Perspectives on Poland: The Big Freeze

It’s been snowing. Other things may have happened but nobody can be sure since these things have immediately been buried under six feet of icy precipitation. There are strange humpy white shapes scattered all over the country that may or may not conceal fascinating news stories. For now, Poland’s television news programmes are left with two alternatives: extreme close-ups of politicians being duplicitous or stories about snow. They have mostly gone with the snow or, where possible, extreme close-ups of politicians lying about snow.

Us Brits tend to believe the Poles must know what they are doing when it comes to near-Arctic winters. For no logical reason, most Britons assume Poland is more or less glacial all the time. I suspect this has more to do with vaguely recollected Cold War propaganda about the chilly discomfort of living behind the Iron Curtain than a firm grounding in the meteorology of continental climates. Even when we find out this is not strictly true, we still expect Poles to be able to handle blizzards and similar snow-related hazards without a whimper.

At the first sign of the mercury heading south, the average Pole breaks out a winter outfit that wouldn’t look out of place on the Ross Ice Shelf. Old ladies take to wearing a second fur coat on top of their summer fur coat, and small children become weakly, struggling, sausage-shaped bundles of thermal insulation not to be seen again in their natural form until May. It all looks very professional and inspires confidence. Judging by every news programme I’ve seen over the past month, however, this confidence is misplaced. With every fresh gust from Siberia another part of the country’s infrastructure seizes up or collapses.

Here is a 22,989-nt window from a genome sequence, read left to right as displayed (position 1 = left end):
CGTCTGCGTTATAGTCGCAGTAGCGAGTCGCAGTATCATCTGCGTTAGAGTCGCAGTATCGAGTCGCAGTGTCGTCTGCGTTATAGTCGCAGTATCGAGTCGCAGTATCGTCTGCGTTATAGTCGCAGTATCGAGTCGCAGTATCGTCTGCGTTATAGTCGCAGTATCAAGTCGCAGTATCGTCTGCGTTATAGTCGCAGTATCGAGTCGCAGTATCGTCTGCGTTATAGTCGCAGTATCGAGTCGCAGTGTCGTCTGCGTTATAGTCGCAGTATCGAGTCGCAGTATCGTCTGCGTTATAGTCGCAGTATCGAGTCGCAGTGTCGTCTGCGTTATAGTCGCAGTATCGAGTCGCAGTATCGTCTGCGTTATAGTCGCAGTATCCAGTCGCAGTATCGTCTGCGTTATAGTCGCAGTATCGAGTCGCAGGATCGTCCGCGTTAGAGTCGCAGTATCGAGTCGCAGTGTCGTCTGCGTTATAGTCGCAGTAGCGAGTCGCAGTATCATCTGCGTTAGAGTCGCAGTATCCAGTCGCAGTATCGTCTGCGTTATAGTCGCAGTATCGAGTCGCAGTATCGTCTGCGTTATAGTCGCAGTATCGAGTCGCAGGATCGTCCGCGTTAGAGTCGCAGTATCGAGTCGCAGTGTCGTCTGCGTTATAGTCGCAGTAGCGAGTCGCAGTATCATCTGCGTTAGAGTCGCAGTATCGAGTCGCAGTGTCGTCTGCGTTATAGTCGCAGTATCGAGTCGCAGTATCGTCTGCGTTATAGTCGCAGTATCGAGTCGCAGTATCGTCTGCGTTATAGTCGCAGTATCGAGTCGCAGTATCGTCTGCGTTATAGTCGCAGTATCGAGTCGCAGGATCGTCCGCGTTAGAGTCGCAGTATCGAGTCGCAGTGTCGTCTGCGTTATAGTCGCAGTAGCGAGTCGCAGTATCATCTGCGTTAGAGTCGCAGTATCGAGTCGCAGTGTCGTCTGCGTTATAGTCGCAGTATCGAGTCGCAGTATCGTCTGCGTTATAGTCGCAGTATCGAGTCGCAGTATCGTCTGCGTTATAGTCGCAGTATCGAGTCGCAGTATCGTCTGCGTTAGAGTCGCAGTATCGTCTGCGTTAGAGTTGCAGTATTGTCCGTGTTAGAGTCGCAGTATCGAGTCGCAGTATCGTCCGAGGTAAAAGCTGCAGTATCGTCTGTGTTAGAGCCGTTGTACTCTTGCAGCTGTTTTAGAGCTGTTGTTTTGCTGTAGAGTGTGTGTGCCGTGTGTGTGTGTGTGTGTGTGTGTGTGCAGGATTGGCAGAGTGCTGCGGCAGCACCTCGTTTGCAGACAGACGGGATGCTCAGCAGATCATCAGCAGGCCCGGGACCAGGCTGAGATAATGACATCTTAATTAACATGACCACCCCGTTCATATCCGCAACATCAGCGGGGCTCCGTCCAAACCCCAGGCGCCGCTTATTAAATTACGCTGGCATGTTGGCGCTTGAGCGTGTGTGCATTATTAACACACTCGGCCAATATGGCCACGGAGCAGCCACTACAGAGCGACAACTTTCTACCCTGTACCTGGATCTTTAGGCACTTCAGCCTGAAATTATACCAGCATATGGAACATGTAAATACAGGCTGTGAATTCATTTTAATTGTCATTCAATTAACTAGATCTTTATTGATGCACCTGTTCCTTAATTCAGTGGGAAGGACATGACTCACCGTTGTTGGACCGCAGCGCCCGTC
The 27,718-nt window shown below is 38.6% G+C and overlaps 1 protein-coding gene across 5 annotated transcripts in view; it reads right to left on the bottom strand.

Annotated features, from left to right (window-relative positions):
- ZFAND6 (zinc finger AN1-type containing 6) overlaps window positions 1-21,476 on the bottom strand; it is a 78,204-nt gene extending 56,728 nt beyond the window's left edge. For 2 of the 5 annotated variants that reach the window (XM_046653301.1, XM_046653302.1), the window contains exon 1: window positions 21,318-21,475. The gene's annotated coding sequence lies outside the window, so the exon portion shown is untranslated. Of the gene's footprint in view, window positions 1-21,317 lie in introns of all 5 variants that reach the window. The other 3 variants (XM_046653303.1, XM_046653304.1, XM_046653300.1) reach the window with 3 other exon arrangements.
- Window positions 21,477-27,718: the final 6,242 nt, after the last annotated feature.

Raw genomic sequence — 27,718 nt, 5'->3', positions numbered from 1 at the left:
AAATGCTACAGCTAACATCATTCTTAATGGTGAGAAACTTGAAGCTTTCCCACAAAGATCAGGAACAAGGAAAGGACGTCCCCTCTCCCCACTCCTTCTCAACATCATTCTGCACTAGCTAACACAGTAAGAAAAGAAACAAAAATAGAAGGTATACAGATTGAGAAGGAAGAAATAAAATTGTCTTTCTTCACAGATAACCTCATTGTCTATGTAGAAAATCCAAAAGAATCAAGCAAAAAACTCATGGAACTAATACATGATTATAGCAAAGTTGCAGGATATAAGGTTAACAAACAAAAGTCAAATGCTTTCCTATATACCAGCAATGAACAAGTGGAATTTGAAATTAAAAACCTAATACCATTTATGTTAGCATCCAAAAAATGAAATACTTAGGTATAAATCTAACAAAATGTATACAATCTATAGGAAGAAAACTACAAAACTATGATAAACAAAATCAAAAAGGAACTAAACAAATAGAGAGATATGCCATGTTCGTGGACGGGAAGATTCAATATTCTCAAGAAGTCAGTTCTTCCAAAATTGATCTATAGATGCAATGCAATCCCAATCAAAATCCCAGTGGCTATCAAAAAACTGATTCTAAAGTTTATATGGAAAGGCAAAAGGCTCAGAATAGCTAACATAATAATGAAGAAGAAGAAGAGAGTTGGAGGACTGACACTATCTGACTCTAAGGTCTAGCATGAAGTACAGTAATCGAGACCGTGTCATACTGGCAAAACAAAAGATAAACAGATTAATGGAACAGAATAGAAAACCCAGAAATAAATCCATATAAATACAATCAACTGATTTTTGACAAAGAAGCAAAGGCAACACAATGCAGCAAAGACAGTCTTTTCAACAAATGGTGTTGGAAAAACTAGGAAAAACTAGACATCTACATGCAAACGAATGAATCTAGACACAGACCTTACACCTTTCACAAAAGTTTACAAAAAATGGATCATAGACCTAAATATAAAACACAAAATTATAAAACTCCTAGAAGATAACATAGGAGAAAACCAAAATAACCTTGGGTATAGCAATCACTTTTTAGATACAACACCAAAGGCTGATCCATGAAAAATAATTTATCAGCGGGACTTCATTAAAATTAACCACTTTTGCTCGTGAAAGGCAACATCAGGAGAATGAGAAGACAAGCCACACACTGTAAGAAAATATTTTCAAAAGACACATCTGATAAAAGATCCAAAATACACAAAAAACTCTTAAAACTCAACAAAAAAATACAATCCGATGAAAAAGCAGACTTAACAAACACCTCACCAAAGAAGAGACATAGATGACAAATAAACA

I’ve lost count of the number of times I’ve turned on the evening news to see another series of thrilling roadside interviews with drivers sitting in snow-bound traffic or with blue-tinged people at railway stations waiting for trains that were last seen a week ago on Thursday. I heard about a train that took 28 hours to get from Gdynia to Katowice. You could fly around the world in that time, assuming the airports were open, which they weren’t. It’s all very odd in a country where periods of subzero temperatures and deluges of snow have been occurring on a regular annual basis for several thousand years now.

The older generation will tell you the country has gone soft. When they were lads and lasses the snow was up to their eyebrows and people simply got on with it, they claim. You were more likely to see a news item about Jaruzelski’s Playboy collection than winter disruption, they continue. I have two theories to explain the apparent paradox of a nation that is getting better in every other way while getting worse at dealing with winter, one optimistic and one not so much.

The optimistic theory goes like this: under communism the infrastructure was at least as bad, if not worse, than it is now, but its failures under extreme conditions were simply not reported. Plus, there were far fewer cars on the road or people travelling by train anyway, so the failures were not as obvious to the general population. The less optimistic theory says that things really are getting worse; that infrastructure has been superficially prettified but is not as solid and reliable as it used to be. Either way, something is going badly wrong somewhere. Here’s my solution. Get all the ministers and executives responsible for this kind of thing together and send them on a nice train trip, say from Gdynia to Katowice, then see what they’ve come up with 28 hours later.

Jamie Stokes also writes for Polandian.

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